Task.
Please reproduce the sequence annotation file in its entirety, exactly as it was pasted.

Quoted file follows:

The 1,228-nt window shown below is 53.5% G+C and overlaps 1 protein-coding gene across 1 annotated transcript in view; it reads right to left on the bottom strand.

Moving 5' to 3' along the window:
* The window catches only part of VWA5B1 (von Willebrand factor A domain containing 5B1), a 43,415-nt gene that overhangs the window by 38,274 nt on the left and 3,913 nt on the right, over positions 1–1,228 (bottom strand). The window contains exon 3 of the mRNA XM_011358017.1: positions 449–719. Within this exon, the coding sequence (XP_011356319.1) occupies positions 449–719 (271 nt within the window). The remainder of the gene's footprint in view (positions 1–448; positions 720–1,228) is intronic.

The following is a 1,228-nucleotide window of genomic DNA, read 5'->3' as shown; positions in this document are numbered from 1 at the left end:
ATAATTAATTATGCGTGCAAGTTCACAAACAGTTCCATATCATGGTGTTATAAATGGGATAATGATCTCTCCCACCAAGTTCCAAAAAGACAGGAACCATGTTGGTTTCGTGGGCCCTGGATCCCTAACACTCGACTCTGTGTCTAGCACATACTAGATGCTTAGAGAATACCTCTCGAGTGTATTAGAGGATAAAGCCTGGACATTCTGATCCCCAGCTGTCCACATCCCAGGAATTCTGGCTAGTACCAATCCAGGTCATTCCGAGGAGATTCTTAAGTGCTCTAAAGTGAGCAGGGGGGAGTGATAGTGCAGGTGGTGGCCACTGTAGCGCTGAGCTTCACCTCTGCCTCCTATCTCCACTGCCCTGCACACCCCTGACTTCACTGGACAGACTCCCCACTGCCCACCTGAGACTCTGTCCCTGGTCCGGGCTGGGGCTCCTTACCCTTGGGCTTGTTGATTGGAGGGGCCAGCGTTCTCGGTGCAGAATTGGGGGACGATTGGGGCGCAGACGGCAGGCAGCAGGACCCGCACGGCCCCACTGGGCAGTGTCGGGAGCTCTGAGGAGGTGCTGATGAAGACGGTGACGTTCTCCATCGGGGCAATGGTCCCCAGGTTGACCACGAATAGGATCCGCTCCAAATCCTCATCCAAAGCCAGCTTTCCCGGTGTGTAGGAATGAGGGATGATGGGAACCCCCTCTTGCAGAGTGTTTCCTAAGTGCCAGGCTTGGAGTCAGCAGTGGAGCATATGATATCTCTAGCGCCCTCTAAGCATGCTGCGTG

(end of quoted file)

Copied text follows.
The 1,228-nt window shown below is 53.5% G+C and overlaps 1 protein-coding gene across 1 annotated transcript in view; it reads right to left on the bottom strand.

Moving 5' to 3' along the window:
* The window catches only part of VWA5B1 (von Willebrand factor A domain containing 5B1), a 43,415-nt gene that overhangs the window by 38,274 nt on the left and 3,913 nt on the right, over positions 1–1,228 (bottom strand). The window contains exon 3 of the mRNA XM_011358017.1: positions 449–719. Within this exon, the coding sequence (XP_011356319.1) occupies positions 449–719 (271 nt within the window). The remainder of the gene's footprint in view (positions 1–448; positions 720–1,228) is intronic.

The following is a 1,228-nucleotide window of genomic DNA, read 5'->3' as shown; positions in this document are numbered from 1 at the left end:
ATAATTAATTATGCGTGCAAGTTCACAAACAGTTCCATATCATGGTGTTATAAATGGGATAATGATCTCTCCCACCAAGTTCCAAAAAGACAGGAACCATGTTGGTTTCGTGGGCCCTGGATCCCTAACACTCGACTCTGTGTCTAGCACATACTAGATGCTTAGAGAATACCTCTCGAGTGTATTAGAGGATAAAGCCTGGACATTCTGATCCCCAGCTGTCCACATCCCAGGAATTCTGGCTAGTACCAATCCAGGTCATTCCGAGGAGATTCTTAAGTGCTCTAAAGTGAGCAGGGGGGAGTGATAGTGCAGGTGGTGGCCACTGTAGCGCTGAGCTTCACCTCTGCCTCCTATCTCCACTGCCCTGCACACCCCTGACTTCACTGGACAGACTCCCCACTGCCCACCTGAGACTCTGTCCCTGGTCCGGGCTGGGGCTCCTTACCCTTGGGCTTGTTGATTGGAGGGGCCAGCGTTCTCGGTGCAGAATTGGGGGACGATTGGGGCGCAGACGGCAGGCAGCAGGACCCGCACGGCCCCACTGGGCAGTGTCGGGAGCTCTGAGGAGGTGCTGATGAAGACGGTGACGTTCTCCATCGGGGCAATGGTCCCCAGGTTGACCACGAATAGGATCCGCTCCAAATCCTCATCCAAAGCCAGCTTTCCCGGTGTGTAGGAATGAGGGATGATGGGAACCCCCTCTTGCAGAGTGTTTCCTAAGTGCCAGGCTTGGAGTCAGCAGTGGAGCATATGATATCTCTAGCGCCCTCTAAGCATGCTGCGTG